So when we encounter all of these questions in Buddhism about discovering our original nature, or original mind, we are encountering a question that points us towards something entirely different from life as we know it. Our mistake is in perpetually "understanding" it from the point of view of life as we know it, and even trying to believe in it from the point of view of life as we know it.

We don't know life. We just think we know it. If we actually knew something real about it, we wouldn't know anything of what we know now. All of that would have to go. To stand on the threshold of this understanding is to have a taste of what Dogen meant when he said that we have to become "leavers of home."

Gurdjieff himself intimated this when he pointed out that the organ kundabuffer was implanted in man specifically to prevent him from seeing why he was here, or what was required of him--lest he kill himself.

Of course, the conditions have changed since then, but man is still here to serve a purpose that is not his own. It is only in the surrender to those conditions and a deeper understanding of them that a man can begin to know anything about what we actually are.

In the end, it is necessary to be stripped of all of the arrogance, the assumptions, the beliefs, and even the questions themselves.

Nakedness alone is suitable for understanding.

May your roots find water, and your leaves know sun.

Monday, August 25, 2008


just a quick post to let the readership know that I have returned, and am fine.

I've been taking a few days to get over jet lag. Posts will resume this week, possibly tomorrow.

Wednesday, August 20, 2008

Departure, and Sorrow

Yet another post from the KAL business class lounge in Seoul, Korea.

There is a sorrow at the heart of the universe.

It is an endless sorrow born of love; a sorrow that knows no limitations. It is the sorrow of a parent for a lost child; a lover's sorrow for the death of the beloved; a regret for the very presence of time, let alone its awesome depredations.

Gurdjieff called this sorrow-- which, he tells us, every three brained being has an obligation to make an effort to sense --"the sorrow of His Endlessness." It is the sorrow of my master, the sorrow of our father. And somewhere within the depths of my soul, in the crevices where the parts of me that are not stained by this world are hidden, I smell the sweet, hopelessly eternal musk of this sorrow. Rising up like a fine perfume to color the experience of this world in a perfect way that joy could not.

This sorrow, however, is not sorrow alone; it is made of joy -- paradoxically, it is joy in itself, turned over and discovered in antithesis.

How can we hold the sweetness of time, of our life, between the sieve created by our fingertips? It's impossible. Everything passes --and this, perhaps, is the essential heart of the sorrow. we live, after all, in a world -- yes, in a universe -- of impossible beauty, a universe where beauty is revealed in every passing moment, in the movement of every photon, and the position of every electron.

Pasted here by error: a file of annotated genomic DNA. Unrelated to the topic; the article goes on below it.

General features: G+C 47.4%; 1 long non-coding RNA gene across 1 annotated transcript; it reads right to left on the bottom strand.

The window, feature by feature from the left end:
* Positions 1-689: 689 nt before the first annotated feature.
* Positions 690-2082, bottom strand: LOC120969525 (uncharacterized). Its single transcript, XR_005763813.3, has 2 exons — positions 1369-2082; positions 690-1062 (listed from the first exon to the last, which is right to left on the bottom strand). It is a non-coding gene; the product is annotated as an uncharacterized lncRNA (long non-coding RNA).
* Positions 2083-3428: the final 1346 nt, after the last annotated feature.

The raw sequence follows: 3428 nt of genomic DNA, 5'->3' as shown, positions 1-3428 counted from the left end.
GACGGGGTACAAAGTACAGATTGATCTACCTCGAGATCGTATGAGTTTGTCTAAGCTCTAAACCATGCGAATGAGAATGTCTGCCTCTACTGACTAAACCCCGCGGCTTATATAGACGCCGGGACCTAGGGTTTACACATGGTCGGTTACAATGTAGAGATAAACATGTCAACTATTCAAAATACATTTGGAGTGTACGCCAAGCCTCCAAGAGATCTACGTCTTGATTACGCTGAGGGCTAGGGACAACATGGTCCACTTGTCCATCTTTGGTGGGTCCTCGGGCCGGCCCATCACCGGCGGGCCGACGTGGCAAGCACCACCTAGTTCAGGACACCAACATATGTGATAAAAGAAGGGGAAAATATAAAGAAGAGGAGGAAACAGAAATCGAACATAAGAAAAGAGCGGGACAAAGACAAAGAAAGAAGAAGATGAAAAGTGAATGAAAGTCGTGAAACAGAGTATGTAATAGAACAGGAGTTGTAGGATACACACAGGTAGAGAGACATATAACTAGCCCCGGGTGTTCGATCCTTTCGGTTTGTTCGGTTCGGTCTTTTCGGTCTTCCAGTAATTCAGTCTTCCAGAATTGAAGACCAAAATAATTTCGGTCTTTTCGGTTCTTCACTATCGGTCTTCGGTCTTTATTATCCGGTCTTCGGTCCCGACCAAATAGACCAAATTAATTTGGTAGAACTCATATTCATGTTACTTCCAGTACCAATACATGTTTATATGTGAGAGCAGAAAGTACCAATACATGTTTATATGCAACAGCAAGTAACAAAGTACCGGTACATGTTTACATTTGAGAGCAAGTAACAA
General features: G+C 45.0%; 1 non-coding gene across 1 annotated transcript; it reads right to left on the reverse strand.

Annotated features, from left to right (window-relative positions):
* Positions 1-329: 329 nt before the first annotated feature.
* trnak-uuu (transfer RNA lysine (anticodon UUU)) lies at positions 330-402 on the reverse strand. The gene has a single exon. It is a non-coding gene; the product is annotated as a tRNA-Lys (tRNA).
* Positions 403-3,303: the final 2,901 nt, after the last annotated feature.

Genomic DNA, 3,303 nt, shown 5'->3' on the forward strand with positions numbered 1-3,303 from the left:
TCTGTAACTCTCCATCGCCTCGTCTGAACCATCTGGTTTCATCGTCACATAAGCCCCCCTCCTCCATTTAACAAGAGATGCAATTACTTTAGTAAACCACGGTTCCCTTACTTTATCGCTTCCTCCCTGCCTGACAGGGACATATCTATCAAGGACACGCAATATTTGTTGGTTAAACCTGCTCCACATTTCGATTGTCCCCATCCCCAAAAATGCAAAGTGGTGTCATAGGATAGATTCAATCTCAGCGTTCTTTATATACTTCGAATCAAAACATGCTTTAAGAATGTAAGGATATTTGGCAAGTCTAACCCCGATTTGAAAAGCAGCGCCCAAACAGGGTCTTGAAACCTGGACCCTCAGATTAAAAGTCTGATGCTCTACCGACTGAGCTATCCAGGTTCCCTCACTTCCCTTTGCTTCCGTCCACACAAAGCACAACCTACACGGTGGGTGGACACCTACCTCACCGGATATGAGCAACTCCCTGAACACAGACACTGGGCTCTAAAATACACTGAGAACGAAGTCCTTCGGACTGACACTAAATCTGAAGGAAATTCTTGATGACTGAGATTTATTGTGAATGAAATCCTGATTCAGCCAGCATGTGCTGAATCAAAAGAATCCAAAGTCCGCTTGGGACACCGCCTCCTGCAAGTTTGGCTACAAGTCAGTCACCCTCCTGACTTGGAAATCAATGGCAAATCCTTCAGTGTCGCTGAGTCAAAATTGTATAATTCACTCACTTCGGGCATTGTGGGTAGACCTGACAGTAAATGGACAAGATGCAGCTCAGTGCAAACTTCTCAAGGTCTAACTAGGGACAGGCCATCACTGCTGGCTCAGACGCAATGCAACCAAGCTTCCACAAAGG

It may sound romantic to put it that way, but it is true. And it is romantic in the sense of adventure, not sentiment. It's the very magnificence of the enterprise of cause and effect that evokes the emotion of sorrow at its transitory nature. Having created and embodied this endless perfection, God cannot but feel sorrowful for an inability to confer eternity on every event.

Gurdjieff once told Ouspensky that the difference between them was that Ouspensky sought beauty, whereas Gurdjieff sought consciousness. It may be, in the end, that to try to distinguish between the two is to split hairs.

All of this touches on matters too vast to comprehend. In the bliss of an inhaled breath with presence, in the sensation of the body within this existence, we can touch more closely on the question -- the mind alone can conceive of it, but is unable to sense it in ways that are meaningful. But we will never be able to plumb the depths of this mystery, which gives birth to every cathedral, every symphony, every dance.

When touched by this sorrow, we are called to work within ourselves even harder to become open to the presence of God, and to share the burden of this mystery and this sorrow.

May your roots find water, and your leaves know sun.

Tuesday, August 19, 2008

lying, and the field of association

...Did you know you can eat lotus seeds? I didn't. Not until this trip, anyway.

At the end of a long trip, a bit tired, I've found it difficult to organize myself and muster the energy for a post the past few days. as it happens, I am about to get on a plane to come home tonight, and I felt one last post from here in China was in order.

It's a difficult thing to admit to ourselves that we are essentially dishonest. All of us, in one way or another. This summer I heard a reading of Mr. Gurdjieff's where he expounded on this. In the reading, he told the listener that everything in their life is based on lies.


Of course, at the time, it occurred to me that he was painting the canvas a darker shader of black than was absolutely necessary. Nonetheless, looking back at it-having allowed it to percolate for a month, which is always needed--I can see his point.

For myself, living within the current experience of this life (that is, within a kind of self-observation which is no longer wholly based in intellect or imagination) I see that most of me has dishonest impulses, all of which arise within what I'd call the "field of association."